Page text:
Illustration: Maura Losch/Axios
A 2013 California law barring insurers from discriminating on the basis of a patient's sex or gender identity, was associated with an increase in gender-affirming surgeries in the state, as well as an expansion of sites and providers offering the care, new research in the Journal of the American Medical Association shows.
Why it matters: As a growing number of states authorize restrictions on gender-affirming care, the study shows how non-discrimination laws can expand access to surgery that medical experts deem essential to the well-being transgender and gender-diverse patients.
What they found: The California Insurance Gender Nondiscrimination Act was associated with a 12% increase in the probability of a patient diagnosed with gender dysphoria undergoing gender-affirming surgery.
- From January 2005 to June 2013, there were 66 California sites performing a median of one procedure per site. From July 2013 to December 2019, there were 106 sites in the state providing a median of two procedures per site, the study found.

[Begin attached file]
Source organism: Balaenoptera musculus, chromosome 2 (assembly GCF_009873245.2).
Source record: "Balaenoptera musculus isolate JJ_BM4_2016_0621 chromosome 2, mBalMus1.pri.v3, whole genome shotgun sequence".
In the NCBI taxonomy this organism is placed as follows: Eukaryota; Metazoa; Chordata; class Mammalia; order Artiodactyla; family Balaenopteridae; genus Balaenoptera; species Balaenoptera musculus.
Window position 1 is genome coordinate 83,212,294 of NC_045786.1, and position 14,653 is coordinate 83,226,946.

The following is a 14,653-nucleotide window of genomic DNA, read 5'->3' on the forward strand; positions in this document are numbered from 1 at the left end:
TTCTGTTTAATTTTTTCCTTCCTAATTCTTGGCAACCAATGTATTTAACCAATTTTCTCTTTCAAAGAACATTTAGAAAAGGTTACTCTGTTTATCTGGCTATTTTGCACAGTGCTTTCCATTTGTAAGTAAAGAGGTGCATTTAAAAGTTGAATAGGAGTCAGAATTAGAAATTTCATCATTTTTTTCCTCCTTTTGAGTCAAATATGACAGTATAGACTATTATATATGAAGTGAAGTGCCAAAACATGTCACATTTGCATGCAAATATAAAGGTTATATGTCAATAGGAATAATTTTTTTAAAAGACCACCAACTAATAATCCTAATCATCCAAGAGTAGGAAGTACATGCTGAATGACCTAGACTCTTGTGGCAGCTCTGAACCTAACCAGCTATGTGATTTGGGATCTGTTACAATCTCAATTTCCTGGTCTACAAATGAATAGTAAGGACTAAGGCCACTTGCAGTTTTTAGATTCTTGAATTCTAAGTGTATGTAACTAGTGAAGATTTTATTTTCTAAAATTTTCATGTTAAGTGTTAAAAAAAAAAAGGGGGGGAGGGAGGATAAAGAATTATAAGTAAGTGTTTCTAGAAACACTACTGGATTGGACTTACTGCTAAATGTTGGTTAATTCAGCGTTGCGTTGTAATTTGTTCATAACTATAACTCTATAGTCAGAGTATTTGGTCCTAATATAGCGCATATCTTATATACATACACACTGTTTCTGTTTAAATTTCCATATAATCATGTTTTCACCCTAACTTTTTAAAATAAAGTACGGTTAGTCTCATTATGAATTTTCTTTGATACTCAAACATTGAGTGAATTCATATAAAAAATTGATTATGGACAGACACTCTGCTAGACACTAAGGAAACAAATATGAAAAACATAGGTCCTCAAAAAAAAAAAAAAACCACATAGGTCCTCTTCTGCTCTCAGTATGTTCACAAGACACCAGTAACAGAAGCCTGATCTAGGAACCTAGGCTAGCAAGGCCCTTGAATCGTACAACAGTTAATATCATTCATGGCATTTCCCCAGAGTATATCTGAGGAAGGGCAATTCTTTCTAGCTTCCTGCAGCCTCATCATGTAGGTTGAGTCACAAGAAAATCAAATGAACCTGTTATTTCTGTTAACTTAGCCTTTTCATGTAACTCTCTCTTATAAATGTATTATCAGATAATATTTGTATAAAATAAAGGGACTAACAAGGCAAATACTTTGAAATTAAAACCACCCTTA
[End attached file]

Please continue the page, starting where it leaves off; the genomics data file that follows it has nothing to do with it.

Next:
- The 2013 California law partially coincided with the implementation of the Affordable Care Act, but the study accounted for this by comparing California to Washington and Arizona and finding California still had much higher increases in gender-affirming surgeries.
- Access to gender-affirming care has been found to improve outcomes for patients' mental health, quality of life and productivity, said Anna Schoenbrunner, one of the study co-authors.
- "When states pass nondiscriminatory insurance policies that protect access to this care and increase access to this care, we do see the effect of more patients getting access to this care," Schoenbrunner told Axios.
Zoom out: Since California enacted its policy, 15 states, Puerto Rico and the District of Columbia have all implemented similar policies protecting patients' rights to gender-affirming care, per the Movement Advancement Project.
Axios Explains: Gender-affirming care in the U.S.
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